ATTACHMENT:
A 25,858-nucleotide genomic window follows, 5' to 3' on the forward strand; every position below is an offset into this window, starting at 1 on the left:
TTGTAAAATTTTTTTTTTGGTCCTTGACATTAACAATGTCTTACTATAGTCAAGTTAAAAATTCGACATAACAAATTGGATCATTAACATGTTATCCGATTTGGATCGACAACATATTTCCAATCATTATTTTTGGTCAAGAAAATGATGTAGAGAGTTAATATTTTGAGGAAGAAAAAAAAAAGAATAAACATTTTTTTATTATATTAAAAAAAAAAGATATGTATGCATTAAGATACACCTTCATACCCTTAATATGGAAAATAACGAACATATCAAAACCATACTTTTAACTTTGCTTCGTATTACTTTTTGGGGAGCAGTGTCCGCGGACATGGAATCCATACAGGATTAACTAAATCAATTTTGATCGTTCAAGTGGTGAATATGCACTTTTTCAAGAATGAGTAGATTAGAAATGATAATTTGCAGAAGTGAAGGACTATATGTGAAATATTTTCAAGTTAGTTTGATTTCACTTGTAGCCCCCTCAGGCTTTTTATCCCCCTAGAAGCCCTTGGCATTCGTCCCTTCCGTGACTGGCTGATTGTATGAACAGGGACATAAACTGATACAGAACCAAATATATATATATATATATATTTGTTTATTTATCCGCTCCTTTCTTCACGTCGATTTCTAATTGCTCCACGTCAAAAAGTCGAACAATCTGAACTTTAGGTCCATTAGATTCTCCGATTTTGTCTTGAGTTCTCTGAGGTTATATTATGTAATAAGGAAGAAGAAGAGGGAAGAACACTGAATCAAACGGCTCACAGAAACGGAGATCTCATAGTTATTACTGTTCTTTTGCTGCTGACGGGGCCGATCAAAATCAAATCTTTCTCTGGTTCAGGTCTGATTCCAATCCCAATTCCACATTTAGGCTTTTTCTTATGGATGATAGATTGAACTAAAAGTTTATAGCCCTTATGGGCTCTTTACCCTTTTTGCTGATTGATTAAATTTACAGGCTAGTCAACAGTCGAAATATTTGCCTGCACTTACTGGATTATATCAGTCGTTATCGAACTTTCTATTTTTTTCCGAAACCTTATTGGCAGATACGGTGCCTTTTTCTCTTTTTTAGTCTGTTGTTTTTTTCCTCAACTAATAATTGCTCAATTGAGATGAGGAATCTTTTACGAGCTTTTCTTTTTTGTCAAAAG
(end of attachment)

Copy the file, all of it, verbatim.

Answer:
A 25,858-nucleotide genomic window follows, 5' to 3' on the forward strand; every position below is an offset into this window, starting at 1 on the left:
TTGTAAAATTTTTTTTTTGGTCCTTGACATTAACAATGTCTTACTATAGTCAAGTTAAAAATTCGACATAACAAATTGGATCATTAACATGTTATCCGATTTGGATCGACAACATATTTCCAATCATTATTTTTGGTCAAGAAAATGATGTAGAGAGTTAATATTTTGAGGAAGAAAAAAAAAAGAATAAACATTTTTTTATTATATTAAAAAAAAAAGATATGTATGCATTAAGATACACCTTCATACCCTTAATATGGAAAATAACGAACATATCAAAACCATACTTTTAACTTTGCTTCGTATTACTTTTTGGGGAGCAGTGTCCGCGGACATGGAATCCATACAGGATTAACTAAATCAATTTTGATCGTTCAAGTGGTGAATATGCACTTTTTCAAGAATGAGTAGATTAGAAATGATAATTTGCAGAAGTGAAGGACTATATGTGAAATATTTTCAAGTTAGTTTGATTTCACTTGTAGCCCCCTCAGGCTTTTTATCCCCCTAGAAGCCCTTGGCATTCGTCCCTTCCGTGACTGGCTGATTGTATGAACAGGGACATAAACTGATACAGAACCAAATATATATATATATATATATTTGTTTATTTATCCGCTCCTTTCTTCACGTCGATTTCTAATTGCTCCACGTCAAAAAGTCGAACAATCTGAACTTTAGGTCCATTAGATTCTCCGATTTTGTCTTGAGTTCTCTGAGGTTATATTATGTAATAAGGAAGAAGAAGAGGGAAGAACACTGAATCAAACGGCTCACAGAAACGGAGATCTCATAGTTATTACTGTTCTTTTGCTGCTGACGGGGCCGATCAAAATCAAATCTTTCTCTGGTTCAGGTCTGATTCCAATCCCAATTCCACATTTAGGCTTTTTCTTATGGATGATAGATTGAACTAAAAGTTTATAGCCCTTATGGGCTCTTTACCCTTTTTGCTGATTGATTAAATTTACAGGCTAGTCAACAGTCGAAATATTTGCCTGCACTTACTGGATTATATCAGTCGTTATCGAACTTTCTATTTTTTTCCGAAACCTTATTGGCAGATACGGTGCCTTTTTCTCTTTTTTAGTCTGTTGTTTTTTTCCTCAACTAATAATTGCTCAATTGAGATGAGGAATCTTTTACGAGCTTTTCTTTTTTGTCAAAAG